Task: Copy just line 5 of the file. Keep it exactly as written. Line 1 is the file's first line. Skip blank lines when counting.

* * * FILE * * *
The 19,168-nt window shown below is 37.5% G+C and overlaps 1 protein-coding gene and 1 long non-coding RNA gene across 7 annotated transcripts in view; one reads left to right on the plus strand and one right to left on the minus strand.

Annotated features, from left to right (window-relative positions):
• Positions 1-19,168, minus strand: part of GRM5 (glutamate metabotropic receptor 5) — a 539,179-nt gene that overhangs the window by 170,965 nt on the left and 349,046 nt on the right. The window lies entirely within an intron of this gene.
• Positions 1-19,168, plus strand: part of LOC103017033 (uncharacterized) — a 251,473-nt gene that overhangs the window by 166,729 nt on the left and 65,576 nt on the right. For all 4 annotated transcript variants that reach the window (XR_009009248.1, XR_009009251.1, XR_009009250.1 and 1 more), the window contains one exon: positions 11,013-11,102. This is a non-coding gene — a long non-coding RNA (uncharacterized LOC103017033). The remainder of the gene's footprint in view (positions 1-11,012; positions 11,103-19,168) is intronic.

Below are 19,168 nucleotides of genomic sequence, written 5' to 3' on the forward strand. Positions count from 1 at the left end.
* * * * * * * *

Below are 19,168 nucleotides of genomic sequence, written 5' to 3' on the forward strand. Positions count from 1 at the left end.